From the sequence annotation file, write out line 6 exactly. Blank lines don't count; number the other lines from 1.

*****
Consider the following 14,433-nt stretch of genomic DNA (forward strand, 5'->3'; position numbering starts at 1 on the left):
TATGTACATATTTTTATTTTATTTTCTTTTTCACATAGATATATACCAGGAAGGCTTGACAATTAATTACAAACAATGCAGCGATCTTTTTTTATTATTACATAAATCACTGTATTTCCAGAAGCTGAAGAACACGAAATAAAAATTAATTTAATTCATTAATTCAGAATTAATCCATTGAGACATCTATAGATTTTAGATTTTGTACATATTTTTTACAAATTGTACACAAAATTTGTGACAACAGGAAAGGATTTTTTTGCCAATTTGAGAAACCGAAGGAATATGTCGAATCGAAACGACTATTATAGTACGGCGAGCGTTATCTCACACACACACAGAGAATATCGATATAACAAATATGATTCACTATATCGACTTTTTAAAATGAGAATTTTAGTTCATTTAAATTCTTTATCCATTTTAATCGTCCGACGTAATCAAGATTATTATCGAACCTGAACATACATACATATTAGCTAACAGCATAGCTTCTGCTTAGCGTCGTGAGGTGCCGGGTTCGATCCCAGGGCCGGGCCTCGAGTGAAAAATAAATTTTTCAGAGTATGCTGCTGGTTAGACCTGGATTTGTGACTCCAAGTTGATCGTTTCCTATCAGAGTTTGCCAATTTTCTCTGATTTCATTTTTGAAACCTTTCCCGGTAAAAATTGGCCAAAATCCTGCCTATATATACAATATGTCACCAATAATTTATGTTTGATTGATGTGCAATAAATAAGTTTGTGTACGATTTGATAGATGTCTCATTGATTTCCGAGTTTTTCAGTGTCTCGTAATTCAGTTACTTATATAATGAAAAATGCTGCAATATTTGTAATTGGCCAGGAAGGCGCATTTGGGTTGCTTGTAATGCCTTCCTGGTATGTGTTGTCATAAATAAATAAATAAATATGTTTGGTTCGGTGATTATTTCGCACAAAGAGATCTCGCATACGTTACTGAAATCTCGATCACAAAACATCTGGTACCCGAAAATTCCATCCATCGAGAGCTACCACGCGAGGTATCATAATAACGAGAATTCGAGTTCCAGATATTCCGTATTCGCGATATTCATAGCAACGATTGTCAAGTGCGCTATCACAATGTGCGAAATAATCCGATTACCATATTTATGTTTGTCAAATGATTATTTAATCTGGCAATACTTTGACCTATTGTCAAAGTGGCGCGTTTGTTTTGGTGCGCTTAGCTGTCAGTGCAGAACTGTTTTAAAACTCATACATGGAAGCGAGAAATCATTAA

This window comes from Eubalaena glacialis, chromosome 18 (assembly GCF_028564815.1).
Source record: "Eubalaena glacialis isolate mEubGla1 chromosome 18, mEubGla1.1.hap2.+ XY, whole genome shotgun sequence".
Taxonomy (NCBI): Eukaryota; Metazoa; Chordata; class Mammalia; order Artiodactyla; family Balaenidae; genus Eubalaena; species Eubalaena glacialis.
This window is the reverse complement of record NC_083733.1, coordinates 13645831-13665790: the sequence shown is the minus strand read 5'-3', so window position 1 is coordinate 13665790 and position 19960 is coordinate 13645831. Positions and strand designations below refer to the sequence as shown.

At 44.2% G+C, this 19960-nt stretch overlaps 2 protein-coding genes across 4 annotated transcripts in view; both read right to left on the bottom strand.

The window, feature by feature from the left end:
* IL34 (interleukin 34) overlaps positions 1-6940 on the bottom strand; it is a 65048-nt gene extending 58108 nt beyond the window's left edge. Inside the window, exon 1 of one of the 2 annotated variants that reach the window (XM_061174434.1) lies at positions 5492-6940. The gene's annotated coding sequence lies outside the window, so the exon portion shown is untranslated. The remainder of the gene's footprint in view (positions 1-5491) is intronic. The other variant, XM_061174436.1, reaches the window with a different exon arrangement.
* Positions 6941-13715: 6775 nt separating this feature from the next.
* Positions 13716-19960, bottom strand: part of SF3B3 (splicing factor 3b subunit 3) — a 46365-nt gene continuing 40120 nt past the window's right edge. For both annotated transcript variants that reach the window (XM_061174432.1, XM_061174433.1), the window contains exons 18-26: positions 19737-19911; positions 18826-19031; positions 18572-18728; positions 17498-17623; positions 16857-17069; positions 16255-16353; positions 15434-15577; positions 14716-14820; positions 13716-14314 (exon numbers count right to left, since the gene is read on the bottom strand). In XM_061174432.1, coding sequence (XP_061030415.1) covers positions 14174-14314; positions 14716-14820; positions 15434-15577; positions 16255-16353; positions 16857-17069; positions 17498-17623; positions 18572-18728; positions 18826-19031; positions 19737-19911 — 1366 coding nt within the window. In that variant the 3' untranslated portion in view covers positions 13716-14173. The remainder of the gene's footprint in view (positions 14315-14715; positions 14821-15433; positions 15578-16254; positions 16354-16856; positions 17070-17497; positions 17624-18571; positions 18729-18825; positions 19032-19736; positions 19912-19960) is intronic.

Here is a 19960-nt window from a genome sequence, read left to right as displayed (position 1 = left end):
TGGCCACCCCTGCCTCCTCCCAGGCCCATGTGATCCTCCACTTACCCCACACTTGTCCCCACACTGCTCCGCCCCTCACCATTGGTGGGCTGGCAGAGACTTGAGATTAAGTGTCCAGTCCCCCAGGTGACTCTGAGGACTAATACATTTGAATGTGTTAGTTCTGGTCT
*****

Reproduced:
This window is the reverse complement of record NC_083733.1, coordinates 13645831-13665790: the sequence shown is the minus strand read 5'-3', so window position 1 is coordinate 13665790 and position 19960 is coordinate 13645831. Positions and strand designations below refer to the sequence as shown.